Essential phrases if you have special needs and there is a language barrier.

In my experience, if you speak English, you probably don’t need to know another language to get by in another country. So many people everywhere speak English, have signage in English, have pamphlets at tourist stops in English…you’ll be fine. I promise. That being said, a little bit of a language goes a long way not only in communicating with non-English speakers, but also in showing the locals that you’re making an effort to communicate in their own language. It’s appreciated, it really is. You’ll want to learn to say things like hello, goodbye, thank you, please, excuse me, etc. If you want to go a little farther, learn to say How much does this cost? as well as Where is…..(insert what you’re looking for here). You can always point to stuff as well. Pointing gets you a long way, but learning a little bit of the local language can be a big help.

The other thing you should learn is how to communicate any special needs you might have. I have celiac so I need to be able to ask if food has gluten in it, or if they have any food that is gluten free (and in some cases how to explain what gluten is). You don’t necessarily need to learn how to say all that, but printing out an explanation or translations of the questions to take on the trip with you can be a big help if you’re unsure. The same goes for any special needs. If you’ve got a handicap and need to ask for accommodations for that, print it out. If you’re like me and you have dietary restrictions, print it out. This will be a big help once you get there.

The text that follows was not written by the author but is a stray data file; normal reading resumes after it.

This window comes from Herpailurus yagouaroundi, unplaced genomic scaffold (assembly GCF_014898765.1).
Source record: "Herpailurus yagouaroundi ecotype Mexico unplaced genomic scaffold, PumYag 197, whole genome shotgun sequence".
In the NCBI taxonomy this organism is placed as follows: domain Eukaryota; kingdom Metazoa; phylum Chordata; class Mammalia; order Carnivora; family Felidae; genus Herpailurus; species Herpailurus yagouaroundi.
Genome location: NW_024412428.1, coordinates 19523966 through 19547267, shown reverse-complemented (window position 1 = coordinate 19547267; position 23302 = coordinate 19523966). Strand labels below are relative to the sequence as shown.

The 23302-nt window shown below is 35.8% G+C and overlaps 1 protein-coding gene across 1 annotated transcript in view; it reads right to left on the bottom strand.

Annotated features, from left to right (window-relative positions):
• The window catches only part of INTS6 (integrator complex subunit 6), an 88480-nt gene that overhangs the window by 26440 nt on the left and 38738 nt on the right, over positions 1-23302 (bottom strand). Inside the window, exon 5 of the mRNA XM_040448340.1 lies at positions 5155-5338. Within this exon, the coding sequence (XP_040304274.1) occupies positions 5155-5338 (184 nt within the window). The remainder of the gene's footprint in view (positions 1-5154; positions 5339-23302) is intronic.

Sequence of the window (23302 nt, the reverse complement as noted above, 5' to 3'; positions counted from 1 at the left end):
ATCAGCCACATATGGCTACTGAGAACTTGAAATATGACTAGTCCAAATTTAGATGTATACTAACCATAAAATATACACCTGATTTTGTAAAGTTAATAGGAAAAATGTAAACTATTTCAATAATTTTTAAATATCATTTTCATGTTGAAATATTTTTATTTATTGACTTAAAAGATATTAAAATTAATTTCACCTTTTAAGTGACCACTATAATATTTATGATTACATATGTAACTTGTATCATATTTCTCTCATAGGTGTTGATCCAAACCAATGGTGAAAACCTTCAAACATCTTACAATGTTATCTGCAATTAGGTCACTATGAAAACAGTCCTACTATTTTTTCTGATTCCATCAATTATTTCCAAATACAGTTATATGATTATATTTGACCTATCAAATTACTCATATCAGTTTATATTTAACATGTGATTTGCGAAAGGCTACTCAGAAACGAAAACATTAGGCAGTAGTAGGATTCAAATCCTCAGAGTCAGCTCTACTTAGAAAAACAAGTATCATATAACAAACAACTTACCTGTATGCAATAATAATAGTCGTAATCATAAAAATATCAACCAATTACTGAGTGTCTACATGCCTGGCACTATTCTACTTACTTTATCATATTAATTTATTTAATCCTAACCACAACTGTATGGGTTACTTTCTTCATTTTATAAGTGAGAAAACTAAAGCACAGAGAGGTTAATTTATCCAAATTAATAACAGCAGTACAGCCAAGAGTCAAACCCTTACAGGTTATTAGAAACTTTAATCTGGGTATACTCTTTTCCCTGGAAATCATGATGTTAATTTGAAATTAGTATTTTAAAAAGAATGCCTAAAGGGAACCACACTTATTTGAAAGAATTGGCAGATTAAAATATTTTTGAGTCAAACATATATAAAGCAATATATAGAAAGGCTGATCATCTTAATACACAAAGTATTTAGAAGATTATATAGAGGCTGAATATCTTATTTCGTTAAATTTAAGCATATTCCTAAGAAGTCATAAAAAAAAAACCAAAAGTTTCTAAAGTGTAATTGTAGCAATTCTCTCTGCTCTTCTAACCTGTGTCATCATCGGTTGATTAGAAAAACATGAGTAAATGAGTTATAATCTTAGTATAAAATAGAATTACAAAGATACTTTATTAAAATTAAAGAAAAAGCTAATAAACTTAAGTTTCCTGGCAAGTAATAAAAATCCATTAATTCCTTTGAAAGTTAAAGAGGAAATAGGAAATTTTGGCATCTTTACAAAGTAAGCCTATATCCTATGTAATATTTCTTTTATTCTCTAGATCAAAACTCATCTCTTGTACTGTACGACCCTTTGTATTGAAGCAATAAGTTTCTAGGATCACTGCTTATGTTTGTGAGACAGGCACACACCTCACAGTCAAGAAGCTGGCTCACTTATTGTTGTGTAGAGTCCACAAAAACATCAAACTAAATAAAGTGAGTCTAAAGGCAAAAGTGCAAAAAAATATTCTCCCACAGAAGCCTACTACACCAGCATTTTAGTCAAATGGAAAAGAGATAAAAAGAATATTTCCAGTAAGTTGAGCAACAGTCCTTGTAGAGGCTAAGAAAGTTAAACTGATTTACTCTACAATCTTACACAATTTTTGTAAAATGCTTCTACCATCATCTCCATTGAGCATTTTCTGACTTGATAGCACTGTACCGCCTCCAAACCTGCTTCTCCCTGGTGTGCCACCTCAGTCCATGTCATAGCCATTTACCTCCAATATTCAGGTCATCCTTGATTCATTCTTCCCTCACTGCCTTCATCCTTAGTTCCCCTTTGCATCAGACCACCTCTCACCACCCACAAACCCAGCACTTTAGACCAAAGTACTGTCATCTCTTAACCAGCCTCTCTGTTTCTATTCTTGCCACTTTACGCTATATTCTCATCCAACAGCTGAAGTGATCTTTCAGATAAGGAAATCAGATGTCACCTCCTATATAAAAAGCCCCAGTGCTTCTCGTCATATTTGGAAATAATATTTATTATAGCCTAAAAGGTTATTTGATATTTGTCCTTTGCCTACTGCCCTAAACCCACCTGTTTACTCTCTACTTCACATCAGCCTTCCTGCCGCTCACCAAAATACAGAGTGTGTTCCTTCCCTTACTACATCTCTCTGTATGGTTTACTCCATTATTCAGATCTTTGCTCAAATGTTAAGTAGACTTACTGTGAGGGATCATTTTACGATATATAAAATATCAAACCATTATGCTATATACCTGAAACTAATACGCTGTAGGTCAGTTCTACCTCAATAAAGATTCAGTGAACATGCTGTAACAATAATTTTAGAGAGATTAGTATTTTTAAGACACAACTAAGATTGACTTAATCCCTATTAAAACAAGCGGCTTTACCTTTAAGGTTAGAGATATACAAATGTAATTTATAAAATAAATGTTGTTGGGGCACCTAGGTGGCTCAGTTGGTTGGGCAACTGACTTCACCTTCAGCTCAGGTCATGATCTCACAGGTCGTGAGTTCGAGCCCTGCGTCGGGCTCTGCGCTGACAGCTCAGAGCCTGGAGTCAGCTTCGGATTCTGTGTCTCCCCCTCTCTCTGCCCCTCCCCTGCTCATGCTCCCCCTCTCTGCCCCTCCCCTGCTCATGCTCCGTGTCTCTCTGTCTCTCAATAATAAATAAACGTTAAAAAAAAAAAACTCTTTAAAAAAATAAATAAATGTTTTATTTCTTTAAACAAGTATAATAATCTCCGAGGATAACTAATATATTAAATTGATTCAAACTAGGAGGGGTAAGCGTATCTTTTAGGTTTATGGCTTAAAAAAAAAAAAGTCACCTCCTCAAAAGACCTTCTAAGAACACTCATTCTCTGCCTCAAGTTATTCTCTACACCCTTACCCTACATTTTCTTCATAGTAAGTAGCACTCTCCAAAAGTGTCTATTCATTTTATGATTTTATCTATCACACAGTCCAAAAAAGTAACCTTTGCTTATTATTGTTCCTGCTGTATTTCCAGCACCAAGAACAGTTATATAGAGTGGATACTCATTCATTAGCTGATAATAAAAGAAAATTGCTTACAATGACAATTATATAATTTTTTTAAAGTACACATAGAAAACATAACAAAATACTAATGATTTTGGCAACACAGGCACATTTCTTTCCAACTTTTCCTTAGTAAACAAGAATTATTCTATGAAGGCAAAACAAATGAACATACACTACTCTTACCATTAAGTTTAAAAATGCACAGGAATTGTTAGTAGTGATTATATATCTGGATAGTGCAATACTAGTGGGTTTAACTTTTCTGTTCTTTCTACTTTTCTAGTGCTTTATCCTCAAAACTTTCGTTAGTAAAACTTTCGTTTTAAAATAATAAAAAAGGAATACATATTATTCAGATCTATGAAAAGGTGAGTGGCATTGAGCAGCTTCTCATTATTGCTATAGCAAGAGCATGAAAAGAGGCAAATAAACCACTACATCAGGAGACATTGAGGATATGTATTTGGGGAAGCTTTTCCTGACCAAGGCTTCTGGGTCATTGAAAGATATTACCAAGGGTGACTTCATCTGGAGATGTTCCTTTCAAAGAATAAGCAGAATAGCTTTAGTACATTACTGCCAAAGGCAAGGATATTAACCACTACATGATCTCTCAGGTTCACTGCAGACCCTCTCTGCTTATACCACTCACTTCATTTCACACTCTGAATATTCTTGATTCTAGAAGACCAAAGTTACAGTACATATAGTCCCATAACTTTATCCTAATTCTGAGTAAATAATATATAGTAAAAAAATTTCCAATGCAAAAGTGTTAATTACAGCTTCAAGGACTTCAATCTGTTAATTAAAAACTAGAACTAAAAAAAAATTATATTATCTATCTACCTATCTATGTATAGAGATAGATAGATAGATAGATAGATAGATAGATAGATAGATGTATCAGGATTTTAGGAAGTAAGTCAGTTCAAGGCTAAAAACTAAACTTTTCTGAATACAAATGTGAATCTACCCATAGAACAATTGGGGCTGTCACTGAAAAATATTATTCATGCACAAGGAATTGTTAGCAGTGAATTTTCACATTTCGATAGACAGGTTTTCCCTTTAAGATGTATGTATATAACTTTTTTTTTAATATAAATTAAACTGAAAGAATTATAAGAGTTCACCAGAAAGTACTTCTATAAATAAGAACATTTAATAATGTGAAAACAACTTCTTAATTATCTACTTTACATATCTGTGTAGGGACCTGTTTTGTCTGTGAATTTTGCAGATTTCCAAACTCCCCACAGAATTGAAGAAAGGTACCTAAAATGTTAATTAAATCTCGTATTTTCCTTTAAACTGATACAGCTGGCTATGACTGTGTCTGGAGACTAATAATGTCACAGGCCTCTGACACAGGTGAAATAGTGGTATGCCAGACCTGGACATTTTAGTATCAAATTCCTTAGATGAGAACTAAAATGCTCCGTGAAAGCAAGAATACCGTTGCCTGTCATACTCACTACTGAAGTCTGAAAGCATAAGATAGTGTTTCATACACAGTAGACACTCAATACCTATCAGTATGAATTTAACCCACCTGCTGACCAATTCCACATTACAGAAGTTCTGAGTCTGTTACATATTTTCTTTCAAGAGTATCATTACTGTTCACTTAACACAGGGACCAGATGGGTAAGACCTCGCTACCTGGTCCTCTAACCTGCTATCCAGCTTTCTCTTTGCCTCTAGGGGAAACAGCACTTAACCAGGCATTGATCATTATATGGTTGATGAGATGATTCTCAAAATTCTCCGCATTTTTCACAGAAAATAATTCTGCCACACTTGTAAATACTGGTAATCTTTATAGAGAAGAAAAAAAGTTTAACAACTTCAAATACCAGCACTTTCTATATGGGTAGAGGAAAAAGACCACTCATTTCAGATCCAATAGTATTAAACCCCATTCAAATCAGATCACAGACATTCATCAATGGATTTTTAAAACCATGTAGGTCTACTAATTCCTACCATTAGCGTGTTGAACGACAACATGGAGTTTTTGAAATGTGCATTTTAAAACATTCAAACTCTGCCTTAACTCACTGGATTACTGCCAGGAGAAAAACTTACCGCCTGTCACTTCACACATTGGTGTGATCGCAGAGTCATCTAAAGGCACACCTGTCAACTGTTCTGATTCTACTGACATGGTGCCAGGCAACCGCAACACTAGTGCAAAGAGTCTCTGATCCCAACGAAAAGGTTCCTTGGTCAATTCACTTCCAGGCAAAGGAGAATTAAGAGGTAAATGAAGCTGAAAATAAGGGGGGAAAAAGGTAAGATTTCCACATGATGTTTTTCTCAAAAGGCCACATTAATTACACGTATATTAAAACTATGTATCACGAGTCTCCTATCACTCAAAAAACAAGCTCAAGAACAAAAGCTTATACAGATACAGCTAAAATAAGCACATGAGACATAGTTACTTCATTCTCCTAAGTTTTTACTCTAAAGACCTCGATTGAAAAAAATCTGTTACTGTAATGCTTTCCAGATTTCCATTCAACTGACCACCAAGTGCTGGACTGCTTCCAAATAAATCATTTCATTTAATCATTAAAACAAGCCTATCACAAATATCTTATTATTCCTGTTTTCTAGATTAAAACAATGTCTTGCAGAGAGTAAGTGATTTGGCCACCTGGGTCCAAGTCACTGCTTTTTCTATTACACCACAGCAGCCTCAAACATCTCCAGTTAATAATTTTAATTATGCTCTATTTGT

Learn a little about the culture before you go.

Let’s talk about cultural differences for a second. Let’s say there are two travelers. One is Japanese and traveling in the United States. The other is American and traveling in Japan. Neither of these travelers thought about reading up on cultural differences before their trips. They both arrive in their destinations hungry after a lot of travel, so they head to a local restaurant.

The American tries to tip his Japanese server and is confused when the server refuses the tip. The Japanese man pays his bill and walks out of the restaurant without tipping his server, and the server isn’t happy about it.

What just happened here? Cultural differences.